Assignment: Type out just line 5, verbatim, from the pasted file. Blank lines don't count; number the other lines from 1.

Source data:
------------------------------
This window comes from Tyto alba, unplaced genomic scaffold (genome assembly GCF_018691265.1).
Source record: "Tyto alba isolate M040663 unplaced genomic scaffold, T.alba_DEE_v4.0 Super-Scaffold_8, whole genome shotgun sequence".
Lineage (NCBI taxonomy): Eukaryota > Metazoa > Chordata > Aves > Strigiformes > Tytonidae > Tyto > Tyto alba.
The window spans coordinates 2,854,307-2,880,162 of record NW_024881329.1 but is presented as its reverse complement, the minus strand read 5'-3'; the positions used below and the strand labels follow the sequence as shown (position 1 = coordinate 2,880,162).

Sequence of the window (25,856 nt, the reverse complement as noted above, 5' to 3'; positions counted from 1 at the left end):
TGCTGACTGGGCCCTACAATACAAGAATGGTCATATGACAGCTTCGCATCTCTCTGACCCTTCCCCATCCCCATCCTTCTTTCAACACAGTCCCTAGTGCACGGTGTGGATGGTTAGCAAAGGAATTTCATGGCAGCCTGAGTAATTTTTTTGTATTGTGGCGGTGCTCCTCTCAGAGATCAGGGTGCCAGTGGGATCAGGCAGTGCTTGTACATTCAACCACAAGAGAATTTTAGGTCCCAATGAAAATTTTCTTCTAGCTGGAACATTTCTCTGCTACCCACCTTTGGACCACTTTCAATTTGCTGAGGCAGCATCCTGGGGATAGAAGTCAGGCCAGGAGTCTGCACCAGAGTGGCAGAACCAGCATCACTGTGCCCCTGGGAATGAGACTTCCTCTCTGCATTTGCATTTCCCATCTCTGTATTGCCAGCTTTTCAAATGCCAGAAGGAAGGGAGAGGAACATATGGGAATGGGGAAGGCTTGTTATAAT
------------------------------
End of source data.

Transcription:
Sequence of the window (25,856 nt, the reverse complement as noted above, 5' to 3'; positions counted from 1 at the left end):